## intermediates

$aR \to bP, Rate = -\frac{1}{a} \frac{d[R]}{dt} = \frac{1}{b}\frac{d[P]}{dt}$

bellaha4F
Posts: 104
Joined: Wed Sep 18, 2019 12:20 am

### intermediates

intermediates should not be listed in the rate laws, right? but rather replaced with the products that the intermediates depend on?

Jessica Booth 2F
Posts: 101
Joined: Fri Aug 30, 2019 12:18 am

### Re: intermediates

Correct, they should be replaced using the equilibrium equation solved for the intermediate.

LNgo 1G
Posts: 100
Joined: Sat Aug 24, 2019 12:16 am

### Re: intermediates

Right, generally they are not present in the written form of the overall reaction.

ABombino_2J
Posts: 102
Joined: Thu Jul 11, 2019 12:15 am

### Re: intermediates

Yes. Because they are formed and used up they cancel each other out in the overall equation.

Hailey Kim 4G
Posts: 110
Joined: Sat Jul 20, 2019 12:16 am

### Re: intermediates

Reaction intermediates are formed in one step and then consumed in a later step of the reaction mechanism. Therefore, intermediates are not listed in rate laws.

Sean Cheah 1E
Posts: 105
Joined: Wed Sep 18, 2019 12:20 am

### Re: intermediates

Use the same concept behind the pre-equilibrium approximation to derive expressions for the intermediates in your rate laws. For example, for the reaction $2\textup{NO} +{\textup O_{2}} \rightarrow 2\textup{N}{\textup O_{2}}$ with elementary steps $2 \textup{NO} \rightleftharpoons \textup N_{2} \textup O_{2}$ (fast step; $\textup{rate} = k_{1}[\textup{N} \textup O]^{2}$) and $\textup N_{2} {\textup O_{2}} + \textup O_{2} \rightarrow 2 \textup N \textup O_{2}$ (slow step; $\textup{rate} = k_{2} [{\textup N_{2}} {\textup O_{2}}]$), treat the first step as if the intermediate $\textup N_{2} \textup O_{2}$ and the reactant NO were in equilibrium as represented by the double-sided arrow in the equation. The forward and reverse rates are equal at equilibrium so $k_{1}[\textup N \textup O]^{2} = k_{-1}[{\textup N_{2}} {\textup O_{2}}] \Rightarrow [{\textup N_{2}} {\textup O_{2}}] = \frac{k_{1}}{k_{-1}}[\textup N \textup O]^{2}$, where $k_{-1}$ is the rate constant for the reverse of the first elementary step. Plug that into the rate law for the slow step to get the overall rate law $\textup{rate} = \frac{k_{1}k_{2}}{k_{-1}}[\textup N \textup O]^{2} = k[\textup N \textup O]^{2}$, where k is the overall rate constant and is equal to $\frac{k_{1}k_{2}}{k_{-1}}$.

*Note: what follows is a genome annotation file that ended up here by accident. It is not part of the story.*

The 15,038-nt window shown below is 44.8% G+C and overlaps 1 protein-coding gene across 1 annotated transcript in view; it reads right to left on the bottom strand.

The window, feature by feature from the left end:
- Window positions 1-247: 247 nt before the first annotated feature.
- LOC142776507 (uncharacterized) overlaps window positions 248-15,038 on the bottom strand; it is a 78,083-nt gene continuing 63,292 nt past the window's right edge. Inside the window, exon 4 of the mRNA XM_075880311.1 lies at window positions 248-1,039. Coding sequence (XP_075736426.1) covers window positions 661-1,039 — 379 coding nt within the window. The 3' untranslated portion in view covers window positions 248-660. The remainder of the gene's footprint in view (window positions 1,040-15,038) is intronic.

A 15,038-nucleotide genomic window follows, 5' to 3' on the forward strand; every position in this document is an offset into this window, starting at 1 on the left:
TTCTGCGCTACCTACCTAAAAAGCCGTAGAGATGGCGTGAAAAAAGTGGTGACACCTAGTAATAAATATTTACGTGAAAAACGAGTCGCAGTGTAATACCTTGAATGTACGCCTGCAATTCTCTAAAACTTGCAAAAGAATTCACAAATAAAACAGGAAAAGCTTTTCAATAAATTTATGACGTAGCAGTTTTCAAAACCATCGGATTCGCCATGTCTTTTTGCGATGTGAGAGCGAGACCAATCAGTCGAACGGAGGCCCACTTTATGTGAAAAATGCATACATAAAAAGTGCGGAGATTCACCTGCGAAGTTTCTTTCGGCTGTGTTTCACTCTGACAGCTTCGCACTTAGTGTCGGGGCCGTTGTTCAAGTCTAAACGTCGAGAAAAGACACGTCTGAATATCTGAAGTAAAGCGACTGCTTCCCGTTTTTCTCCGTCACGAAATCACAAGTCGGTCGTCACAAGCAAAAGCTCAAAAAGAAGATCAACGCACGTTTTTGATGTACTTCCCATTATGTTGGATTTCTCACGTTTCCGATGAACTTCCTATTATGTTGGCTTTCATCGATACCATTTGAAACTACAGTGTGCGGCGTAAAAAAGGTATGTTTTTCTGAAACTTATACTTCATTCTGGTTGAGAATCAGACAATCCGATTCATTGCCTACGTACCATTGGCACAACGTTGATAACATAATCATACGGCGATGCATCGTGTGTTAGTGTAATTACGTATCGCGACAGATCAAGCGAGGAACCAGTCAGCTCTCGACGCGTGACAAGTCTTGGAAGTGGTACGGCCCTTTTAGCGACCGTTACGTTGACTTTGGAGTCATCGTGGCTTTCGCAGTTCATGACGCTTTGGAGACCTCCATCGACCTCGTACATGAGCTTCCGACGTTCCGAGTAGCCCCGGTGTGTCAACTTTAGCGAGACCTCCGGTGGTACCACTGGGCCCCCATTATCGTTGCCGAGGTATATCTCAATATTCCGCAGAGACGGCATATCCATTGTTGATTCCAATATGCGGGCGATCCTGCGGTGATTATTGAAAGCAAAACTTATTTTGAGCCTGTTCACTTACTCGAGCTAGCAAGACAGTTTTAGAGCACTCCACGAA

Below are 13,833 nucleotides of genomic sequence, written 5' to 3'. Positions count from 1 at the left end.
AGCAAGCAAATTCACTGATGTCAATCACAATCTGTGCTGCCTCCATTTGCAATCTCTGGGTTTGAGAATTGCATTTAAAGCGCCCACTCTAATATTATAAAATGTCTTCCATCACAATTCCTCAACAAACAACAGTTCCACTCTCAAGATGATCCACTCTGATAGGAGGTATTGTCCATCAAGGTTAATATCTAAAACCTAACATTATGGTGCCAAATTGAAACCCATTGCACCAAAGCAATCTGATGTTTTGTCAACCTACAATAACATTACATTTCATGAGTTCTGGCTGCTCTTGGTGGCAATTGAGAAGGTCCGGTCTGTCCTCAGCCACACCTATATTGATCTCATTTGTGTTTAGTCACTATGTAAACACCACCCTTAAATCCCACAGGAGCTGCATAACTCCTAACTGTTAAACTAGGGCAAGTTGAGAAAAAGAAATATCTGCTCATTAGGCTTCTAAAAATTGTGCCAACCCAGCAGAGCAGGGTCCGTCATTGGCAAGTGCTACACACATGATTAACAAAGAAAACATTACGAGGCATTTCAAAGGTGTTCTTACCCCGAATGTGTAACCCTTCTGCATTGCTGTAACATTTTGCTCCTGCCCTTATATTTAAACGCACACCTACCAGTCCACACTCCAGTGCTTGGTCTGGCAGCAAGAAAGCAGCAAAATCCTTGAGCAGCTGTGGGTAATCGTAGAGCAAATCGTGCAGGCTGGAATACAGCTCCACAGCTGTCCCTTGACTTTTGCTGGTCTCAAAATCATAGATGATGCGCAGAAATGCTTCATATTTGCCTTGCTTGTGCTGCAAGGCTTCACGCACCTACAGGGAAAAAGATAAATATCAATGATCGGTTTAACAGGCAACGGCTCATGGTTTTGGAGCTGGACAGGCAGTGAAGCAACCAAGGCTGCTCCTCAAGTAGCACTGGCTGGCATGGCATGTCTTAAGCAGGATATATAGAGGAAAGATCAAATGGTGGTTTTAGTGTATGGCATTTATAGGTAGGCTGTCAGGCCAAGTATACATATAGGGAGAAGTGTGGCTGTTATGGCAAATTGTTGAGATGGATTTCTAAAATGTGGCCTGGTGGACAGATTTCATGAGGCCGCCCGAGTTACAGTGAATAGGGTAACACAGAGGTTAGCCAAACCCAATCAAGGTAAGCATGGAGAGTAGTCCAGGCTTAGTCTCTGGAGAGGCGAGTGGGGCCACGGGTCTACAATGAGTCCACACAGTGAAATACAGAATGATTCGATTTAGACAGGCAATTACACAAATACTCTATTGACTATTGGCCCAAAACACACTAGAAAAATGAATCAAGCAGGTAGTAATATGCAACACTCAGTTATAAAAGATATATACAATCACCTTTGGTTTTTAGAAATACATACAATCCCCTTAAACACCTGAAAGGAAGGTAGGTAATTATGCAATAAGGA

005384106
Posts: 101
Joined: Sat Aug 24, 2019 12:16 am

### Re: intermediates

Was O2 a catalyst or an intermediate in this example?

SimranSangha4I
Posts: 99
Joined: Sat Sep 14, 2019 12:17 am

### Re: intermediates

correct because that would mean its formed and then used up.

Jessa Maheras 4F
Posts: 121
Joined: Fri Aug 02, 2019 12:16 am

### Re: intermediates

Jessica Booth 2F wrote:Correct, they should be replaced using the equilibrium equation solved for the intermediate.

Can you explain how this works? This process is a bit confusing. Thank you!

Osvaldo SanchezF -1H
Posts: 122
Joined: Wed Sep 18, 2019 12:21 am

### Re: intermediates

Intermediates are products that are formed in one reaction that are then used in another reaction to create the new products wanted. So therefore they are made and consumed so that means they should not be present in the final rate law.

Timmy Nguyen Dis 1I
Posts: 107
Joined: Sat Aug 17, 2019 12:17 am

### Re: intermediates

you are correct!

William Chan 1D
Posts: 102
Joined: Sat Sep 14, 2019 12:15 am

### Re: intermediates

Yes. Intermediates are molecules that are formed in one step of an overall reaction and consumed in one of the following steps. It will not show up in the overall reaction as it will cancel out once you add up the steps of the equation.

Bryan Chen 1H
Posts: 58
Joined: Mon Jun 17, 2019 7:24 am

### Re: intermediates

yes, since they are made in one step and used up in the next they are not included in the overall final one